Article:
Rebuilding Bonds After Incarceration: Things Are Nothing Like We Imagined They Would Be

My daughter was three years old when I became incarcerated. By the time I was released she was 21 years old. I think we both had illusions about how things would be when I came home. I thought I would be spending all of my spare time with my children. I thought I would be babysitting my grandchildren and maybe even living with my children. I thought we would get to know one another and build a bond for once in our lives. To my surprise I

have spent most of my time working, going to school, developing life skills and striving to make a difference within the reentry community serving the reentry population. I barely babysit. I barely even see my children. In short, I suck as a mother. This other stuff: working, school, rebuilding my life etc… is so much easier than facing the emotional drama of repairing the damage suffered by the separation from my children during the 18 years of my incarceration. When I asked my daughter to share her thoughts on my release I learned that in many ways her thoughts mirror my own. Things are definitely nothing like we imagined they would be. This is what she wrote:

I was doing my internship at the nursing home when I got that the call that my mother made parole. I remember I just started crying I was so excited. I told everyone! Everybody had their advice to give me before my mother came home, but the realist advice was from one of my mother’s friends. She told me “Things may not be what you expect them to be when your mother comes home.” She wanted me to keep that in mind because she was worried that we might end up at odds. I didn’t really pay attention to what she or anyone had to say because after almost two decades I was focused on the fact that finally I was getting my mother back. That’s all that mattered. I knew I would never let anything come between us; it was like gaining a new best friend. My mother came home at the period in life where I needed her most, at a period in life where every girl needs there mother the most. I was 7 months pregnant with my second daughter. It was a very exciting time for me. I wanted so much for my mother to see my children grow up. I remember wanting to move to D.C. but my husband wasn’t ready to make that move. He told be in so many words that he didn’t think it was a good idea to just pick up and move just to be with my mother who had just served 18 years in prison. He further stated in short that the reality was, I didn’t know my mother and she didn’t know me. I guess I was kind of naive when it came to the whole situation. I felt like we were building onto the relationship we had while she was in prison, but in reality I wanted to make up for the lost time. When my mother came home and she started to get settled I did exactly what her friend told me not to do. I had major, unrealistic expectations of how things would be and when they weren’t that way it made me angry, sad and I became very depressed. I thought since my mother was home I would finally have a mom. I felt like now she would be able to be there whenever I needed her, I had an ear to listen and a shoulder to cry on. In reality she was coming back into the world a whole new world from when she left and didn’t have time for me and what I was going through at least that’s how I felt. Even though I was in Richmond and she was in D.C. I still felt like she was only a phone call away.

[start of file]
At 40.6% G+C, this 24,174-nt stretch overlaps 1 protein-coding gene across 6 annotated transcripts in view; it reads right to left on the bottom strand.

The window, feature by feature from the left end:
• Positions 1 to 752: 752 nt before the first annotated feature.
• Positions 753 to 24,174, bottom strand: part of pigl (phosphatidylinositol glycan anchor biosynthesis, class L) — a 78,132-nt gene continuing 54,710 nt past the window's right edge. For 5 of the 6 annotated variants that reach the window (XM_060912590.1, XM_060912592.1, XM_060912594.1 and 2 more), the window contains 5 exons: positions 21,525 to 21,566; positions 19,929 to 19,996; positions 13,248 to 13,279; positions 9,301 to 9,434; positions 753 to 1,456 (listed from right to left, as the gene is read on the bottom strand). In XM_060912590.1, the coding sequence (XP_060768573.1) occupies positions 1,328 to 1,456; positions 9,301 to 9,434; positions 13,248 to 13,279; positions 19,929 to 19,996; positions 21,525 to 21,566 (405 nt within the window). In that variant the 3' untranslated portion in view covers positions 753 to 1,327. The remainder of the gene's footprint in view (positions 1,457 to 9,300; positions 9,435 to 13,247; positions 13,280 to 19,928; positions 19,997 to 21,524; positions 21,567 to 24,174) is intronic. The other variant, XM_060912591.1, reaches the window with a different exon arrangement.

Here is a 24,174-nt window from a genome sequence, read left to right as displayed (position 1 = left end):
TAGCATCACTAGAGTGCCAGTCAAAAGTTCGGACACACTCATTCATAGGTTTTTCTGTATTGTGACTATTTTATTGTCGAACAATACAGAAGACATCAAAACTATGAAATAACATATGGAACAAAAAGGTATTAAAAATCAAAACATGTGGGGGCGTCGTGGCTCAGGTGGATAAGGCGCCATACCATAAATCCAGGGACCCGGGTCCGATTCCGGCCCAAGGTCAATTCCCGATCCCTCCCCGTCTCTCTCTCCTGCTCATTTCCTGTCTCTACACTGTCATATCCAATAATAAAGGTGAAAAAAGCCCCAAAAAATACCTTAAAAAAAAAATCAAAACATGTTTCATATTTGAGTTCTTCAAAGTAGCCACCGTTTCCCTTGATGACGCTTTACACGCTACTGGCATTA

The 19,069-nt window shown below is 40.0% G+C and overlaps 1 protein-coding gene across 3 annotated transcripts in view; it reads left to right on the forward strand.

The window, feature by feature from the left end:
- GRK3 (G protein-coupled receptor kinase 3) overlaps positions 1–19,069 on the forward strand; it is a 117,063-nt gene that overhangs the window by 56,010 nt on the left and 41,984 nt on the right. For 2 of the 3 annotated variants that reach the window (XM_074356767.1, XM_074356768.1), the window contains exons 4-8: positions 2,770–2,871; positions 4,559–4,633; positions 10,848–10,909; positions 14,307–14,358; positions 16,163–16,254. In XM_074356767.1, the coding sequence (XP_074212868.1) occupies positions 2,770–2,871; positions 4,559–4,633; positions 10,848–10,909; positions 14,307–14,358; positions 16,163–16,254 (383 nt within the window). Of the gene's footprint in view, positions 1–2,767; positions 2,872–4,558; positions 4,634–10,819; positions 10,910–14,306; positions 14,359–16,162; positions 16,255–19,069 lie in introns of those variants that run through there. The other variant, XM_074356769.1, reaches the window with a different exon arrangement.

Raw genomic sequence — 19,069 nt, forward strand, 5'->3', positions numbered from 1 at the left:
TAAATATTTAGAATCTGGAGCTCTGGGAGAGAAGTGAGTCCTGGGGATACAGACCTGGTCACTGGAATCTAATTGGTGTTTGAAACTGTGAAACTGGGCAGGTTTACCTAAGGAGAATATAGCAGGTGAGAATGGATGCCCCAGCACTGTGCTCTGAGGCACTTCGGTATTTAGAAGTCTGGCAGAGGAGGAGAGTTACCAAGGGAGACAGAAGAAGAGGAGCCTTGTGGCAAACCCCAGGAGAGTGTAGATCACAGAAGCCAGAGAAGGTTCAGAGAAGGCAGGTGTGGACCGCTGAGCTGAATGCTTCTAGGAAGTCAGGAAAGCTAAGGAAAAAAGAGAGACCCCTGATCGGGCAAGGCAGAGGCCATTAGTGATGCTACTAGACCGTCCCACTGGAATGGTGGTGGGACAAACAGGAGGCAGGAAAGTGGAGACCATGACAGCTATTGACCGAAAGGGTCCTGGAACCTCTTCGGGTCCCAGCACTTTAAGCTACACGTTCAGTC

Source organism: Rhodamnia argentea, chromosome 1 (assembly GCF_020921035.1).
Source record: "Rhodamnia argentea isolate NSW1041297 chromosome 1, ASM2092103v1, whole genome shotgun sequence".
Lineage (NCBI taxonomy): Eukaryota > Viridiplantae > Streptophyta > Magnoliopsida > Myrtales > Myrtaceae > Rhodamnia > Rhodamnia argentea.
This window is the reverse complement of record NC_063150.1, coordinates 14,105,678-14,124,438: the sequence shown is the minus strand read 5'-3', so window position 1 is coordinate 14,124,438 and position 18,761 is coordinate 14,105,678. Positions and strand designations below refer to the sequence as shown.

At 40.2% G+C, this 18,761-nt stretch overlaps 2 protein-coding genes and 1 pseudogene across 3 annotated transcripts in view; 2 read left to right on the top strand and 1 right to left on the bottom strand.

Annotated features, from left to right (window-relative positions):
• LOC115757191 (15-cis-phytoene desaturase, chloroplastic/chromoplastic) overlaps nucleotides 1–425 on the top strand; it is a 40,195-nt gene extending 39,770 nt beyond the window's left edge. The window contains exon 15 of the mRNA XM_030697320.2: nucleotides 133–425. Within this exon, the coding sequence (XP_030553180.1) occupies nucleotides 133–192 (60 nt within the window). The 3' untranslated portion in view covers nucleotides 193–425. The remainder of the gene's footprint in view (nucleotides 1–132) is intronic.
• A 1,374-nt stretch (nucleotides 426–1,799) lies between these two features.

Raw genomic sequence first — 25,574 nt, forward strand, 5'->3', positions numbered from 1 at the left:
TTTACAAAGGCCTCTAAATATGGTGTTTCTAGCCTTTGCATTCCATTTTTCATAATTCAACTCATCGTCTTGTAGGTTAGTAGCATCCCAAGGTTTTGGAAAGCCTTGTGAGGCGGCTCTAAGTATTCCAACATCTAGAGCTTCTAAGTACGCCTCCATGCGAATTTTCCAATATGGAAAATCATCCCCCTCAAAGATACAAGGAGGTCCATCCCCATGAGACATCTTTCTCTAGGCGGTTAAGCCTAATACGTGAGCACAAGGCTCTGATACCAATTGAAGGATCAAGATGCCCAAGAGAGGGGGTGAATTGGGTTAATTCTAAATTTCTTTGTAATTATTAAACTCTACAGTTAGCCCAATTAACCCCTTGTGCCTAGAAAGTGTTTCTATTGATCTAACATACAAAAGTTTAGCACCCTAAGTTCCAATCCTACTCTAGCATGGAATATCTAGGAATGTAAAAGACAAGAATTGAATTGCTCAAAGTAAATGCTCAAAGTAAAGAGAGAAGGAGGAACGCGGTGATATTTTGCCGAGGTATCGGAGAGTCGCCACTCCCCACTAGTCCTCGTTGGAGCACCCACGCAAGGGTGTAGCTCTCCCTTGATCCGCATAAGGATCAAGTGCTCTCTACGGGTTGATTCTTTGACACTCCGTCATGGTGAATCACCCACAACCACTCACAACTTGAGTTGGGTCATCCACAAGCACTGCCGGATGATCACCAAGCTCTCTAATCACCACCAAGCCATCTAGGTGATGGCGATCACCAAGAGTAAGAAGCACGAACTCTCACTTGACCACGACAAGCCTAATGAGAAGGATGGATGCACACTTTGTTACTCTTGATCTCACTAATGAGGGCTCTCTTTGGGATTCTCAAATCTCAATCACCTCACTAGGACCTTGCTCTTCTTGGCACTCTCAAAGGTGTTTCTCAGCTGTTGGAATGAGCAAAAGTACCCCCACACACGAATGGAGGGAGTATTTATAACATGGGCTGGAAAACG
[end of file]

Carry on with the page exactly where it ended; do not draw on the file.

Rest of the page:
Eventually I realized that my mother was institutionalized, but it was still hard for me to rationalize her behavior especially being a mother myself. When you’re suffering from a situation it’s hard to be understanding because in reality, no matter how much empathy you have for a person, without you actually going through it you will never really know what they are going through.  I’ve just learned not to have any expectations from anyone because you will always be let down. I’ve also learned to just cope with the situation. Sometimes it feels like my mother is still locked up. What I haven’t done is given up hope that one day we will have a real mother-daughter relationship. Today I have come to terms with the fact that it may not ever happen. I have learned from the negative and I try my best to turn it all into positive. No matter what, I will be the best mother I can be, breaking all chains.



About Lashonia Etheridge-Bey

Lashonia Etheridge-Bey is a Public Speaker who can candidly and articulately speak to the consequences of youth violence, the effects of incarceration and the challenges of reentry into society. Read Lashonia's Full BIO Here 

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